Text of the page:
Ministerial Initiatives

The concept of whanaungatanga is a vital aspect within classrooms and the wider school community by allowing all members to share a common goal of education and be aware of the need for mutual respect and care. Within New Zealand’s educational sector there are many ministerial initiatives and policies that underpin the need for whanaungatanga.

Tataiako is an initiative focused on the development and engagement of teachers with Māori learners, whanau and wider community. It is stated within this document that whanaungatanga in practice is when a teacher “actively engages in respectful working relationships with Māori learners, parents and whanau, hapu, iwi and the Māori community” (Ministry of Education, 2011, p.4). These relationships between everyone in the learning community are necessary in helping the students to develop and acquire knowledge, and also for teachers to become familiar with the students whom they are teaching. It is long believed that to be able to teach our students effectively we need to have open and strong connections with our students. For me as a graduating teacher this links directly to the Graduating Teacher Standard Six, which is described in Tataiako (2011) as teachers having “the tools and strategies to develop successful relationships with Māori learners, whanau, hapū, iwi and communities”. It is through this reasoning that whanaungatanga is an important concept to promote and establish within classroom and wider school contexts.
A document that correlates and compliments Tataiako is that of the Ka Hikitia – Accelerating Success strategy. This initiative is to help guide and support Māori learners within the realm of education. Through this whanaungatanga can be underpinned by the idea of productive partnerships which “starts by understanding that Māori children and students are connected to whanau and should not be viewed or treated as separate, isolated or disconnected” (Ministry of Education, 2013, p.18). All learners should have the opportunity to be able to develop working partnerships with the teachers who are providing them with an education because the base of trust and respect is a foundation for greater things to develop. These partnerships need to be based on “mutual respect, understanding and shared aspirations. They are formed by acknowledging, understanding and celebrating similarities and differences” (Ministry of Education, 2013, p.18). The key to success of all learners is for them to feel understood and appreciated and this happens through successful creation of strong relationships and bonds with those who they share the learning with.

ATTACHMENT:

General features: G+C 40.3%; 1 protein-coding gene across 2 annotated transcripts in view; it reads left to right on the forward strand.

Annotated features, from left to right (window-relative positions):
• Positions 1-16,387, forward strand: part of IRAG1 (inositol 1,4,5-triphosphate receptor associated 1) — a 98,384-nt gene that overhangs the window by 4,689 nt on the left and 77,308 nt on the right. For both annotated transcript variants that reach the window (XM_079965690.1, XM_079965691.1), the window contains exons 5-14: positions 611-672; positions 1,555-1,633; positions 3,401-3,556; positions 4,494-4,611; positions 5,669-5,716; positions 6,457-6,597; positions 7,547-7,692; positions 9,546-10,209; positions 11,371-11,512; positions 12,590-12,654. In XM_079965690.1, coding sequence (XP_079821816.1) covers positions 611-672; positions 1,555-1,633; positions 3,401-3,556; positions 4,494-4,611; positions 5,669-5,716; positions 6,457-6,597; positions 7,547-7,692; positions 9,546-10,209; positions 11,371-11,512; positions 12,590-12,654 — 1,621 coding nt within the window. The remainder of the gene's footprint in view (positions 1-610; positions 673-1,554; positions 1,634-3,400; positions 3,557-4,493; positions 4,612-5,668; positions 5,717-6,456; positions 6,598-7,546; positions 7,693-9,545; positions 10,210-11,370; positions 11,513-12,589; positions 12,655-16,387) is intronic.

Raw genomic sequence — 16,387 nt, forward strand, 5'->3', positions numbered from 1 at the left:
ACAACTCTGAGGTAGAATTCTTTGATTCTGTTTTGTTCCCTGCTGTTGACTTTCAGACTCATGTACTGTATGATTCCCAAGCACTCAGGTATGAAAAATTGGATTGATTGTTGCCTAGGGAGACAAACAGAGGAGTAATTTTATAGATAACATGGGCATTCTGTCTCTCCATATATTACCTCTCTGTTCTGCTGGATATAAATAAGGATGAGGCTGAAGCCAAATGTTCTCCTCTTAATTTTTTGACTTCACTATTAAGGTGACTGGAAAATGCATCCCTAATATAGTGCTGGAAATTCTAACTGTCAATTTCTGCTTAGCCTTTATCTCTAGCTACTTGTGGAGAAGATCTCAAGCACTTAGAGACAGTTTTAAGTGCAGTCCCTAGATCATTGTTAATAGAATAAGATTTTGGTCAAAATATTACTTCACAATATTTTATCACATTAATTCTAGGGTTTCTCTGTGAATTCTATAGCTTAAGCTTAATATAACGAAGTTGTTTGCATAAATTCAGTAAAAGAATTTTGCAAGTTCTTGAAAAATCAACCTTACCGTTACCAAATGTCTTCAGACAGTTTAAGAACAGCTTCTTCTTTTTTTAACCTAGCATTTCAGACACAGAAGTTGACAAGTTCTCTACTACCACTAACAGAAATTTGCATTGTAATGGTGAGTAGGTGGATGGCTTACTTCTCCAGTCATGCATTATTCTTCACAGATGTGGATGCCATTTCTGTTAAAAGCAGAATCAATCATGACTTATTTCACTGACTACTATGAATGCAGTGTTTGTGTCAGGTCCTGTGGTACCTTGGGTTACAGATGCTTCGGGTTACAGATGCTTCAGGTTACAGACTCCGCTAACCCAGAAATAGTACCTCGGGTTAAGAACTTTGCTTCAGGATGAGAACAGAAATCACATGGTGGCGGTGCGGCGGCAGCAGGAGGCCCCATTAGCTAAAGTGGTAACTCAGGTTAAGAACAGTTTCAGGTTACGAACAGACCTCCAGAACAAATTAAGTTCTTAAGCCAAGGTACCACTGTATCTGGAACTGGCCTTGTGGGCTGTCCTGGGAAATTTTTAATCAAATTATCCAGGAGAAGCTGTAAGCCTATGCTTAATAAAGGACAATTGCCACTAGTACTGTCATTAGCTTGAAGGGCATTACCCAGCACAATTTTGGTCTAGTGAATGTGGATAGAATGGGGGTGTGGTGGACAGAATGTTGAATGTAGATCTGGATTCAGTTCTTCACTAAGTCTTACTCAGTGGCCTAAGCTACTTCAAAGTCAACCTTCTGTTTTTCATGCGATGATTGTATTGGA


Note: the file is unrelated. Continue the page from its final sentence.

Te Aho Arataki Marau is the curriculum guidelines for teaching Te Reo Māori. This document is set up as specifically designed curriculum guidelines to support Te Reo in English medium schools and aim to address the New Zealand Curriculum principle in regards to the Treaty of Waitangi. Within this document whanaungatanga can be underpinned by the benefits of learning te reo Māori. The use of language is particularly beneficial with Māori students and building relationships with them and their whanau, as it shows you as the teacher have made special effort and paid attention to their cultural needs. The personal benefits of language development that links to whanaungatanga is the way in which students gain an “increased sense of belonging and of pride as they come to New Zealand’s indigenous language and unique cultural heritage. Their learning enables all students of te reo Māori to participate and contribute more effectively as citizens of a multicultural society. (Ministry of Education, 2009, p.14). This builds a sense of community within the learning environment and captures the essence of the glue that is whanaungatanga between teachers, students and whanau.
The document that underpins all teaching in New Zealand is the New Zealand Curriculum. The use of the concept of whanaungatanga within the classroom can be supported by this document through the principles it endeavours to address. A key principle briefly mentioned above is the Treaty of Waitangi, which ties teaching to the founding document of New Zealand and the bicultural aspect of our society. Another key principle that underpins whanaungatanga is that of community engagement. This states that the curriculum “has meaning for students, connects with their wider lives, and engages the support of their families, whanau, and communities (Ministry of Education, 2007b, p.9). This principle explains that we as teachers have responsibility to build and sustain relationships with whanau and wider community. The final principle that needs mentioned is creating a supportive learning environment. This is necessary for linking to whanaungatanga because “effective teachers foster positive relationships within learning environments that are caring, inclusive, non-discriminatory, and cohesive” (Minsitry of Education, 2007b, p.34). By fostering this kind of relationship teachers can develop a sense of belonging, and this is vital to establish early so as effective learning can occur.